A cancer diagnosis brings more than physical challenges. Patients and loved ones must also manage the emotional toll that can come with it. Storytelling, through word, pictures or other creative expression, can be an effective way to deal with these emotions and help with the healing process.
Some people look to painting or writing, while others may cope through dance, music, or a tattoo.
We want you to share your story with us. Whether it’s a piece of artwork, a blog post, or a small tattoo on your wrist – show us how you coped with a cancer diagnosis. Submit your images and stories to our “Coping with Cancer Through Creative Expression” gallery.
Here are a few patients who have found creative ways to cope with their diagnosis:
“Still the optimist” was already tattooed on Fox’s wrist when she was diagnosed with Hodgkin lymphoma in 2011. She added a violet ribbon – a symbol for Hodgkin’s – next to the phrase. Fox, 22, says tattoos are a way for her to embrace her battle with cancer and empower her to keep fighting.
After a relapse in 2012 and a stem cell transplant in 2013, Fox got a tattoo of a Jimmy Fund donation box at Fenway, with a Boston “B” in the middle of a heart. It is a tribute to the care she received at the Jimmy Fund Clinic, and the Red Sox players who would visit her while she was in treatment.
“2013 was hands down the hardest year of my life, but in the end I got to watch my favorite team win the World Series,” Fox says. “It meant a lot to me, and I feel like this tattoo is the perfect way to preserve my gratitude and love for both the Red Sox and the Jimmy Fund.”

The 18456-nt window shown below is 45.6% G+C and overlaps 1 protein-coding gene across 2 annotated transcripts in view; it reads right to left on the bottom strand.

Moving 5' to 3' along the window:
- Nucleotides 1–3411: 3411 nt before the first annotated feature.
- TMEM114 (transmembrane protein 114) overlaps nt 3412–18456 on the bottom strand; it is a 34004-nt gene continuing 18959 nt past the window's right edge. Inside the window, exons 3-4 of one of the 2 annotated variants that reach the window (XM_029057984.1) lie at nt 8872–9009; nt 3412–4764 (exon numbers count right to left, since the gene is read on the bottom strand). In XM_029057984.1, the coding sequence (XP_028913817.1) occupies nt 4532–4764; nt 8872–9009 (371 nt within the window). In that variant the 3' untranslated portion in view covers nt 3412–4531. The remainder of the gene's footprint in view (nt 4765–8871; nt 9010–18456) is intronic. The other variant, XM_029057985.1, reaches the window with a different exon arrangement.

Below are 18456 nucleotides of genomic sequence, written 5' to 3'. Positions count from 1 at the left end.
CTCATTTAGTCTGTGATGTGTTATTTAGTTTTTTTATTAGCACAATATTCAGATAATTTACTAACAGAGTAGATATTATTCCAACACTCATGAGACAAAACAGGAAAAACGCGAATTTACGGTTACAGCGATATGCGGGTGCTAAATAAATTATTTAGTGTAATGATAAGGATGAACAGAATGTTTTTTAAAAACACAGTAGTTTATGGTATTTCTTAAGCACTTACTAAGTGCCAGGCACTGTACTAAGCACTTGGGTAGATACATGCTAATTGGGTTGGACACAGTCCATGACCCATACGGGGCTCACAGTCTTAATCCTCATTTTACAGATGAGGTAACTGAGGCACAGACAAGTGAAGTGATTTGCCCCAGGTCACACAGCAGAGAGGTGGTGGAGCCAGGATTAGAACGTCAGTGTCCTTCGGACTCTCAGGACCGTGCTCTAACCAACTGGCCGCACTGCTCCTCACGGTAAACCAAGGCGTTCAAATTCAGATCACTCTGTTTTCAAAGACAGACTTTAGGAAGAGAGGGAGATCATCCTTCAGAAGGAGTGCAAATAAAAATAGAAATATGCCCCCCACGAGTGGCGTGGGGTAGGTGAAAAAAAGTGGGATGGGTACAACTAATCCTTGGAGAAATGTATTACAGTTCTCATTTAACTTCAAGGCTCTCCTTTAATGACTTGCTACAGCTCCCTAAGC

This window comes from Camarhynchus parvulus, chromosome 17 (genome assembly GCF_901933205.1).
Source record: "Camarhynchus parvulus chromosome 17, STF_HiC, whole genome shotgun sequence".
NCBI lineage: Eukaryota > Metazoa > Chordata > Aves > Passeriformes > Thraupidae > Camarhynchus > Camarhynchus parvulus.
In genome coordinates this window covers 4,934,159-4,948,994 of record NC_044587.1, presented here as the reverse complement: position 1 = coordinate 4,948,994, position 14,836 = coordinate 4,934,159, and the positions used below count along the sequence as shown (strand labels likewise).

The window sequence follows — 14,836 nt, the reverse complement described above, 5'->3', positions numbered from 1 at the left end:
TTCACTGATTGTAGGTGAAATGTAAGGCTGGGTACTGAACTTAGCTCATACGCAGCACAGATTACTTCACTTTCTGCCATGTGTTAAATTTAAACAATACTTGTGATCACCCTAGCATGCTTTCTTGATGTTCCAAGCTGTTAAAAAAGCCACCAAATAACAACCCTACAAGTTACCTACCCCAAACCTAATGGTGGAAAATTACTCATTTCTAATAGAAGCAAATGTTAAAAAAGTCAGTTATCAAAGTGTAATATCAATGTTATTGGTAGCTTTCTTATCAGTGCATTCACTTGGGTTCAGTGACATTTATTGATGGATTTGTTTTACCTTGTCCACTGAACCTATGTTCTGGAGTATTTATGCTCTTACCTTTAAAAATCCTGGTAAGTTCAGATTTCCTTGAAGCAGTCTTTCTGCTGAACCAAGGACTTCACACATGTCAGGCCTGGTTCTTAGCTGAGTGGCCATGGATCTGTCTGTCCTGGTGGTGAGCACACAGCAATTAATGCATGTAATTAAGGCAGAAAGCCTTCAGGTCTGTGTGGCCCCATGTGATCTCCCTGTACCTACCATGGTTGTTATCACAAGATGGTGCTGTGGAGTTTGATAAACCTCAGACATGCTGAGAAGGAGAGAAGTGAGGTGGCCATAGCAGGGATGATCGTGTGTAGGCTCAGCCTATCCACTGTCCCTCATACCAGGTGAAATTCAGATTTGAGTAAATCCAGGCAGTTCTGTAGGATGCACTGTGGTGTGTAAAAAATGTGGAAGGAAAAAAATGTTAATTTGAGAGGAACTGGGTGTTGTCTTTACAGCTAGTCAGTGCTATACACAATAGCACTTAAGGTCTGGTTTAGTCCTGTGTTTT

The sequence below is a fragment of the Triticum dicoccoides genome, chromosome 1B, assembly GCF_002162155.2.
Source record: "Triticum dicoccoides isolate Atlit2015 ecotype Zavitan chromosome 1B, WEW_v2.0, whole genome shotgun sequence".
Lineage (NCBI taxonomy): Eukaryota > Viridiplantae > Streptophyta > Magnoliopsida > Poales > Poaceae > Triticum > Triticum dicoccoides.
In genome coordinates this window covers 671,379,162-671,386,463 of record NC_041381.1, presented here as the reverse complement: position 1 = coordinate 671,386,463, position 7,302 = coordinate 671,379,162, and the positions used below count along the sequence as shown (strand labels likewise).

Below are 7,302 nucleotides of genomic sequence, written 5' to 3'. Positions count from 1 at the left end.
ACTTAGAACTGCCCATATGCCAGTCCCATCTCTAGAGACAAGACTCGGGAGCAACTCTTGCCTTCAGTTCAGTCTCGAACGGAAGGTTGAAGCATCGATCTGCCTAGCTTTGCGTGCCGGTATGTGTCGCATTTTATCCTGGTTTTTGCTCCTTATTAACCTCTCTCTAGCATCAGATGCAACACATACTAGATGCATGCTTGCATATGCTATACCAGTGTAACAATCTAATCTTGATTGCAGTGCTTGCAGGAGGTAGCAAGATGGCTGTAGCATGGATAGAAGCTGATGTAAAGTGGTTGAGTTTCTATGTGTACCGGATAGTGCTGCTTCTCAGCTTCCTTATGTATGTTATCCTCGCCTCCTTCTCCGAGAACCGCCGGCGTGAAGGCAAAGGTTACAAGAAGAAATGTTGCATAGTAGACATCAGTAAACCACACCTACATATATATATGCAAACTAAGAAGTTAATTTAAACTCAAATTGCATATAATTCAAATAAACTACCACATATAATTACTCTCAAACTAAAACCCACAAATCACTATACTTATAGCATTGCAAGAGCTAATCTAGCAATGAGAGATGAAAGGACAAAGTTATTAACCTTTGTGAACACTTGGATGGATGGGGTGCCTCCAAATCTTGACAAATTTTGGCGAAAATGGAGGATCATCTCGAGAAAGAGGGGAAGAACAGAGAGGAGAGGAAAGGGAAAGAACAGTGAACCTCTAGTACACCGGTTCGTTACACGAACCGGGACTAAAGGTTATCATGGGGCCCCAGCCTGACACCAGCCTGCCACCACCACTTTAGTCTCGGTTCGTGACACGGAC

“The blog has served as a journal for me to document my progress and as a reference for summarizing important medical information of interest,” O’Halloran says. “But more importantly, it has served as a vehicle for me to connect with others in the multiple myeloma community, and it has been helpful to be able to share experiences and insights with others from a patient’s perspective.”
When Baltzell was diagnosed with metastatic breast cancer in August 2008, she turned to her artwork. Baltzell developed the collaborative War and Peace Project, a collage of all 747 pages of Tolstoy’s classic novel that has been shown in Boston, New York, and Moscow.
“Art-making has played a huge role in my healing and in creating a greater sense of joy and purpose in my life. I had already been a practicing artist for about 15 years, but once the diagnosis came, art felt even more essential to my sense of wholeness,” Baltzell says. “This project connected me with so many wonderful people and continues to be a source of inspiration to others.”